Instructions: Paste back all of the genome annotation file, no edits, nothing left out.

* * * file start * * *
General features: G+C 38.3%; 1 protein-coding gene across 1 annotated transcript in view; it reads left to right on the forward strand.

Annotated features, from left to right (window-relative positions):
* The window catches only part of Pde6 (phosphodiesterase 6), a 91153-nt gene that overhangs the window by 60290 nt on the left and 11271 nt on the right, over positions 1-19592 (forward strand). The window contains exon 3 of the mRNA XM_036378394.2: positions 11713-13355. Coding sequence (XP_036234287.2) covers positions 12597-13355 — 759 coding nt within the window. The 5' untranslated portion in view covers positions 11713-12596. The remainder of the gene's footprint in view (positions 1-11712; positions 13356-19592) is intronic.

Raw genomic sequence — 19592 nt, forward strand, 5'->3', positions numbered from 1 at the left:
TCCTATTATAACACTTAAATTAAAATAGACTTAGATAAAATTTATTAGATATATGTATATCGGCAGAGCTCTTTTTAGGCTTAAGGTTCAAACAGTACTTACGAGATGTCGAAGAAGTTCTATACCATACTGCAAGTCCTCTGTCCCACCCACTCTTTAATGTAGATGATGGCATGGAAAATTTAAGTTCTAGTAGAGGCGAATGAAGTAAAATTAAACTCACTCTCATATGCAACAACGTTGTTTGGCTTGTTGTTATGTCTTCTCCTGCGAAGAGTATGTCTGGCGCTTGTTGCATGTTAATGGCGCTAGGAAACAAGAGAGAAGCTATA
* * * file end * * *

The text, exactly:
General features: G+C 38.3%; 1 protein-coding gene across 1 annotated transcript in view; it reads left to right on the forward strand.

Annotated features, from left to right (window-relative positions):
* The window catches only part of Pde6 (phosphodiesterase 6), a 91153-nt gene that overhangs the window by 60290 nt on the left and 11271 nt on the right, over positions 1-19592 (forward strand). The window contains exon 3 of the mRNA XM_036378394.2: positions 11713-13355. Coding sequence (XP_036234287.2) covers positions 12597-13355 — 759 coding nt within the window. The 5' untranslated portion in view covers positions 11713-12596. The remainder of the gene's footprint in view (positions 1-11712; positions 13356-19592) is intronic.

Raw genomic sequence — 19592 nt, forward strand, 5'->3', positions numbered from 1 at the left:
TCCTATTATAACACTTAAATTAAAATAGACTTAGATAAAATTTATTAGATATATGTATATCGGCAGAGCTCTTTTTAGGCTTAAGGTTCAAACAGTACTTACGAGATGTCGAAGAAGTTCTATACCATACTGCAAGTCCTCTGTCCCACCCACTCTTTAATGTAGATGATGGCATGGAAAATTTAAGTTCTAGTAGAGGCGAATGAAGTAAAATTAAACTCACTCTCATATGCAACAACGTTGTTTGGCTTGTTGTTATGTCTTCTCCTGCGAAGAGTATGTCTGGCGCTTGTTGCATGTTAATGGCGCTAGGAAACAAGAGAGAAGCTATA